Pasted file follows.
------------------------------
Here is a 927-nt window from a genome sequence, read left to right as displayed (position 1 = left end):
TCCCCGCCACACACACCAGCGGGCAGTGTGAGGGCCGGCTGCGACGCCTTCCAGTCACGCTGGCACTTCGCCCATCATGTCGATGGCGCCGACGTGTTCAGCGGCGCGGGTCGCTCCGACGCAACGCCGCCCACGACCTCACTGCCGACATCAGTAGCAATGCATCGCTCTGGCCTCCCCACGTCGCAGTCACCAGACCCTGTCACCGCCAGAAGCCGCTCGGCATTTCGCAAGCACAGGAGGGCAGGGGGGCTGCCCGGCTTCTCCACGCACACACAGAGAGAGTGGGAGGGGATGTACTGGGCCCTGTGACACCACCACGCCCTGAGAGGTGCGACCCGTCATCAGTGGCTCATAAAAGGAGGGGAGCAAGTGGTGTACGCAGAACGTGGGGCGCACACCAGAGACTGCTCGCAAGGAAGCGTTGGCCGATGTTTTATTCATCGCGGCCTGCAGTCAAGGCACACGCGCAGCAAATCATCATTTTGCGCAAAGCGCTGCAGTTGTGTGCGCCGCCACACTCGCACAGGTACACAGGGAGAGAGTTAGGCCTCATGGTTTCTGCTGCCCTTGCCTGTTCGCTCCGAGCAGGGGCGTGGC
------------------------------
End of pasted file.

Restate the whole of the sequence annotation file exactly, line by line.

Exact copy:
Here is a 927-nt window from a genome sequence, read left to right as displayed (position 1 = left end):
TCCCCGCCACACACACCAGCGGGCAGTGTGAGGGCCGGCTGCGACGCCTTCCAGTCACGCTGGCACTTCGCCCATCATGTCGATGGCGCCGACGTGTTCAGCGGCGCGGGTCGCTCCGACGCAACGCCGCCCACGACCTCACTGCCGACATCAGTAGCAATGCATCGCTCTGGCCTCCCCACGTCGCAGTCACCAGACCCTGTCACCGCCAGAAGCCGCTCGGCATTTCGCAAGCACAGGAGGGCAGGGGGGCTGCCCGGCTTCTCCACGCACACACAGAGAGAGTGGGAGGGGATGTACTGGGCCCTGTGACACCACCACGCCCTGAGAGGTGCGACCCGTCATCAGTGGCTCATAAAAGGAGGGGAGCAAGTGGTGTACGCAGAACGTGGGGCGCACACCAGAGACTGCTCGCAAGGAAGCGTTGGCCGATGTTTTATTCATCGCGGCCTGCAGTCAAGGCACACGCGCAGCAAATCATCATTTTGCGCAAAGCGCTGCAGTTGTGTGCGCCGCCACACTCGCACAGGTACACAGGGAGAGAGTTAGGCCTCATGGTTTCTGCTGCCCTTGCCTGTTCGCTCCGAGCAGGGGCGTGGC